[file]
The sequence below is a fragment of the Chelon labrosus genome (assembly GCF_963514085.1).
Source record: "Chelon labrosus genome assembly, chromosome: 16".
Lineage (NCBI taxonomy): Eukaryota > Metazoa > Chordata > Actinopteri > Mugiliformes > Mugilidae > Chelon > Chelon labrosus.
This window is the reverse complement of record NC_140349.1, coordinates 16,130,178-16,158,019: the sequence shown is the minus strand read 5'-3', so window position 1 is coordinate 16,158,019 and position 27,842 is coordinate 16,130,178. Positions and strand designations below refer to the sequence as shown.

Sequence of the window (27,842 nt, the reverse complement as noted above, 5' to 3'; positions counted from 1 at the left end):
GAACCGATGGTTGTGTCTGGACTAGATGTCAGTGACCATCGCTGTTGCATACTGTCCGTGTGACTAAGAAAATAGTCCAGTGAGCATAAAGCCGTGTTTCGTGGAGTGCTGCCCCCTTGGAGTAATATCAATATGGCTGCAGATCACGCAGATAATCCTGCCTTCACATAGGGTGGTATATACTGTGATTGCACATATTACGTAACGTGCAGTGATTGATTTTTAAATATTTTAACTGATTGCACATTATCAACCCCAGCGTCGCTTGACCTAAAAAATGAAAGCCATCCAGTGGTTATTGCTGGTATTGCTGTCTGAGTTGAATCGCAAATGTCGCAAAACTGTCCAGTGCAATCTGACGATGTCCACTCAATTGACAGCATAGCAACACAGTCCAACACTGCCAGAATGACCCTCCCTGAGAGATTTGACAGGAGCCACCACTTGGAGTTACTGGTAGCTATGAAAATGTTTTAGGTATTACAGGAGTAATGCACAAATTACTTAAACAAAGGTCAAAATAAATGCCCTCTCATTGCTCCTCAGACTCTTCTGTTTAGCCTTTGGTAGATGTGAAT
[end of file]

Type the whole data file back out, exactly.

The sequence below is a fragment of the Chelon labrosus genome (assembly GCF_963514085.1).
Source record: "Chelon labrosus genome assembly, chromosome: 16".
Lineage (NCBI taxonomy): Eukaryota > Metazoa > Chordata > Actinopteri > Mugiliformes > Mugilidae > Chelon > Chelon labrosus.
This window is the reverse complement of record NC_140349.1, coordinates 16,130,178-16,158,019: the sequence shown is the minus strand read 5'-3', so window position 1 is coordinate 16,158,019 and position 27,842 is coordinate 16,130,178. Positions and strand designations below refer to the sequence as shown.

Sequence of the window (27,842 nt, the reverse complement as noted above, 5' to 3'; positions counted from 1 at the left end):
GAACCGATGGTTGTGTCTGGACTAGATGTCAGTGACCATCGCTGTTGCATACTGTCCGTGTGACTAAGAAAATAGTCCAGTGAGCATAAAGCCGTGTTTCGTGGAGTGCTGCCCCCTTGGAGTAATATCAATATGGCTGCAGATCACGCAGATAATCCTGCCTTCACATAGGGTGGTATATACTGTGATTGCACATATTACGTAACGTGCAGTGATTGATTTTTAAATATTTTAACTGATTGCACATTATCAACCCCAGCGTCGCTTGACCTAAAAAATGAAAGCCATCCAGTGGTTATTGCTGGTATTGCTGTCTGAGTTGAATCGCAAATGTCGCAAAACTGTCCAGTGCAATCTGACGATGTCCACTCAATTGACAGCATAGCAACACAGTCCAACACTGCCAGAATGACCCTCCCTGAGAGATTTGACAGGAGCCACCACTTGGAGTTACTGGTAGCTATGAAAATGTTTTAGGTATTACAGGAGTAATGCACAAATTACTTAAACAAAGGTCAAAATAAATGCCCTCTCATTGCTCCTCAGACTCTTCTGTTTAGCCTTTGGTAGATGTGAAT